Democracy is a morally necessary tool for a legitimate state and social contract, but the reality is that it is also a mechanism for choosing irrational policies. As Andreas Kluth, a correspondent for The Economist, said about democracy in a debate on if California is failed state, “James Madison didn’t want [the word] even used in the constitution of the country, because he was afraid—they had studied ancient Athens which was a failure because of direct democracy. They had studied Republican Rome, which was very stable, they wanted Rome, not Athens.”
In America, it is probably more blasphemous to criticize democracy than even religion. The founders recognized the need for a constitutional republic with limited state powers over a pure and far-reaching democracy for many reasons. In a book I read about a year ago, Bryan Caplan nails up his own version of the ninety-five theses. The Myth of the Rational Voter: Why Democracies Choose Bad Policies merges economic analysis with political science to explain why voters often act against their own (and the country’s) economic interests. I encourage everyone to read what I think is one of the most important and counter-intuitive studies of our political system.
Among all the fascinating data and analysis, in one of my favorite chapters Caplan explains the phenomenon of “rational irrationality” in voters. Any one person’s vote is astonishingly unlikely to sway an election. Therefore since an individual’s vote has more emotional effect on the individual than electoral effect it may be rational to vote in a way that makes the voter feel better than to vote for a policy that may be materially better for the nation. After all it is a lot of work to research and discover the most effective policies. Aside from effort, social costs can be high to hold unpopular beliefs regardless of their veracity. Also, even think of the politician for whom it makes more sense for him to vote for policies that get him elected over policies that might better the country. Human self-interest is an insight that doesn’t only apply to economics.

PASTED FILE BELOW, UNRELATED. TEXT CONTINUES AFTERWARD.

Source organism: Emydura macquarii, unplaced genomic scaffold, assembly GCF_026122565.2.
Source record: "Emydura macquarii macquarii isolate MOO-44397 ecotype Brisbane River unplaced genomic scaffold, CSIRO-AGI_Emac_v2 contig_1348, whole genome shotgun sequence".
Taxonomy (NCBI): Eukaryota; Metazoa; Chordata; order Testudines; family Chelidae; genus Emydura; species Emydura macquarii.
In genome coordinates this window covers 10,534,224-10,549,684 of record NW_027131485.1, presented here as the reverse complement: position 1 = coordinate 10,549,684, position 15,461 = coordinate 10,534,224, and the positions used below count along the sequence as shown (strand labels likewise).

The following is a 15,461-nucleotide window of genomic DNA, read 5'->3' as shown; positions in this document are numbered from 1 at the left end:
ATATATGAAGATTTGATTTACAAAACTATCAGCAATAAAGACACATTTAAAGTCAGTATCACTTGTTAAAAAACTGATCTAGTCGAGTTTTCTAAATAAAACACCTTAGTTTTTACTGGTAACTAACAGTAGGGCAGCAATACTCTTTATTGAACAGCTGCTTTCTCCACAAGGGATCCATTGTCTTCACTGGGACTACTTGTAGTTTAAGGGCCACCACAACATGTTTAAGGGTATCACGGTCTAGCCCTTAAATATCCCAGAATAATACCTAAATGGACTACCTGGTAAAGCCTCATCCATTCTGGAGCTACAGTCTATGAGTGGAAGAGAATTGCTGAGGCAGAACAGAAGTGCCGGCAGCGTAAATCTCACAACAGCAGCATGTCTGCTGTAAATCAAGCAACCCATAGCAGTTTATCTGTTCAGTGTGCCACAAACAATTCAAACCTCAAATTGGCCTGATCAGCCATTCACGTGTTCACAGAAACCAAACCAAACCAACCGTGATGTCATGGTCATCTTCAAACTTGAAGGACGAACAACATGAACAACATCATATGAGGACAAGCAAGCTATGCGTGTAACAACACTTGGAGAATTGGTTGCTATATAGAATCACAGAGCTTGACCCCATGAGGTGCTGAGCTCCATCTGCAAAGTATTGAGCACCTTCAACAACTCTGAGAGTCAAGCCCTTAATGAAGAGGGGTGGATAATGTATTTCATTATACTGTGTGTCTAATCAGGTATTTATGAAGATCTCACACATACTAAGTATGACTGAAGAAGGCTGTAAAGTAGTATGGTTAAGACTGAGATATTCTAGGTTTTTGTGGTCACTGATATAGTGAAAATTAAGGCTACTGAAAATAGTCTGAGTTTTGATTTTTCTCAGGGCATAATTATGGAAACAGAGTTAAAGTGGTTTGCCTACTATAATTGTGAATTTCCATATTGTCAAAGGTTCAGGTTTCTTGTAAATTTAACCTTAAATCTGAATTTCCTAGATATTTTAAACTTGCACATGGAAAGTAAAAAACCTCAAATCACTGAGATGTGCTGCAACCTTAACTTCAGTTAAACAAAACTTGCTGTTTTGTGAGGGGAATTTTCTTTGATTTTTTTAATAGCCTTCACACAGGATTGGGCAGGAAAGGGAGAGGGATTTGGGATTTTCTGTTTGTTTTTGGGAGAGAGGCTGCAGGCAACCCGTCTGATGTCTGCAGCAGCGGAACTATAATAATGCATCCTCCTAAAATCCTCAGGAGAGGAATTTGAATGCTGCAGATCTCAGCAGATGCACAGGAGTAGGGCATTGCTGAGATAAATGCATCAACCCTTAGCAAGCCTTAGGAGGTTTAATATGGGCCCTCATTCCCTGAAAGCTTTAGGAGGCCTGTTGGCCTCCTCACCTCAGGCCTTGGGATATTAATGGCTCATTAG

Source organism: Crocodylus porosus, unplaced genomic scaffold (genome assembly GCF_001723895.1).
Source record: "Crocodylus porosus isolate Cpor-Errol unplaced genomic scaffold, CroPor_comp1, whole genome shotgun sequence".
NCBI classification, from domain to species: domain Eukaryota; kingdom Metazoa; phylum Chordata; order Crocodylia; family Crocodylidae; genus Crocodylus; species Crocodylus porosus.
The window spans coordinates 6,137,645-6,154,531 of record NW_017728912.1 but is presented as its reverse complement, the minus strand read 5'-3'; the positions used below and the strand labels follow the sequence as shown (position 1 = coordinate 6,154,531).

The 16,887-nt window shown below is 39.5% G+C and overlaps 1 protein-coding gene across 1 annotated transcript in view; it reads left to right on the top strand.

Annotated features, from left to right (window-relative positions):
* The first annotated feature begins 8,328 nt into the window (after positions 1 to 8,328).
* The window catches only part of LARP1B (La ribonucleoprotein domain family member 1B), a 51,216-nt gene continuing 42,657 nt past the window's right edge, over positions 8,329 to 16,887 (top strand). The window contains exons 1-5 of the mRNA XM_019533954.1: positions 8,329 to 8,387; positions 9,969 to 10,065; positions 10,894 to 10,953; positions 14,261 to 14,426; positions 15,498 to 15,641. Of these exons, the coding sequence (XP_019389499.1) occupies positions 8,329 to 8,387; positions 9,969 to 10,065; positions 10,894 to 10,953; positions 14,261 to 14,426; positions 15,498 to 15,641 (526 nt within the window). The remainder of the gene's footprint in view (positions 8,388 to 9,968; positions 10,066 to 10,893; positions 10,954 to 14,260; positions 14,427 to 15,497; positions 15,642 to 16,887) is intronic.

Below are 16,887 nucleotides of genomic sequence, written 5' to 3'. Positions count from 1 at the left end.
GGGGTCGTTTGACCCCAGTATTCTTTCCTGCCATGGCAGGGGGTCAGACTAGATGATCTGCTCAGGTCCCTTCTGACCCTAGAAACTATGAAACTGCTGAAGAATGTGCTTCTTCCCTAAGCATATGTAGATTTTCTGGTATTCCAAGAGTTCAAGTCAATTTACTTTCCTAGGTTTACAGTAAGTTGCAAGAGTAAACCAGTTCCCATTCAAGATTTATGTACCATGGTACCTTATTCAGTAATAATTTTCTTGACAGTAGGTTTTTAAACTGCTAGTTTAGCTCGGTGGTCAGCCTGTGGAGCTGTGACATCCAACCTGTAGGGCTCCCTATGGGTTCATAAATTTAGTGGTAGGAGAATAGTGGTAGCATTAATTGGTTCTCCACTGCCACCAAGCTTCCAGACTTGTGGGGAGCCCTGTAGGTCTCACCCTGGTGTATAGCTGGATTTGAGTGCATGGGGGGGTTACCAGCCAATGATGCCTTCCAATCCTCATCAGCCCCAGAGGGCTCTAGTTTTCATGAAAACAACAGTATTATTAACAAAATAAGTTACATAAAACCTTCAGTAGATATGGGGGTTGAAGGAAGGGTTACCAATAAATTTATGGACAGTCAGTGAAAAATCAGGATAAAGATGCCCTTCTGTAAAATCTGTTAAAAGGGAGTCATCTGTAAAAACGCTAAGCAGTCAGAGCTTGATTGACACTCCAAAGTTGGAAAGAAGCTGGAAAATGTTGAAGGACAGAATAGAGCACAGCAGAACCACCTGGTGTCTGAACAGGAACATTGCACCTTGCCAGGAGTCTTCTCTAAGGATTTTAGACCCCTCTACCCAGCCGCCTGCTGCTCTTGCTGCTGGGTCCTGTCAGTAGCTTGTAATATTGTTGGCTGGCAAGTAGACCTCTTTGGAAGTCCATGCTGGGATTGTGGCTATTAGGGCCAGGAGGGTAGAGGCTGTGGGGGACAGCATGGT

I imagine this is part of the reason politics can rarely be looked at dispassionately – people so often take offense if you criticize their preferences for a particular candidate or policy.
Voters see themselves as validating their own values so to criticize democracy one is seen, by extension, to be judging the integrity of the voter himself.
This is too similar to religion to ignore. In 2007, philosopher Dan Dennett gave a talk at the Atheist Alliance International convention where he outlines “good reasons” for belief in religion. He doesn’t mean reasons for beliefs in the doctrines of religion, but reasons for acting as though you believe in those doctrines. Watch his whole talk but it boils down to the social costs being very high for not being religious.
What Bryan Caplan argues for voters applies to the religious, “If agents care about both material wealth and irrational beliefs, then as the price of casting reason aside rises, agents consume less irrationality (p. 123).” The price for an individual consuming irrationality, whether it is in the voting booth or the church pew is often small, but in aggregate for society the cost can be very high. Although Caplan’s book is about political beliefs he, to his credit, spots the connection with religion. He writes, “Human beings want their religion’s answers to be true. They often want it so badly that they avoid counterevidence, and refuse to think about whatever evidence falls in their laps[…] Once you admit that preferences over beliefs are relevant in religion it is hard to compartmentalize the insight (p. 15).”
Understanding that voters can be irrational and the reasons for it tempers enthusiasm for democracy (and often increases appreciation for markets). A balance obviously has to be found between giving citizens the power to make their own decisions as voters and limiting the influence that a group of potentially irrational voters can have over another group of citizens. But an important step is to break the taboo that democracy always good.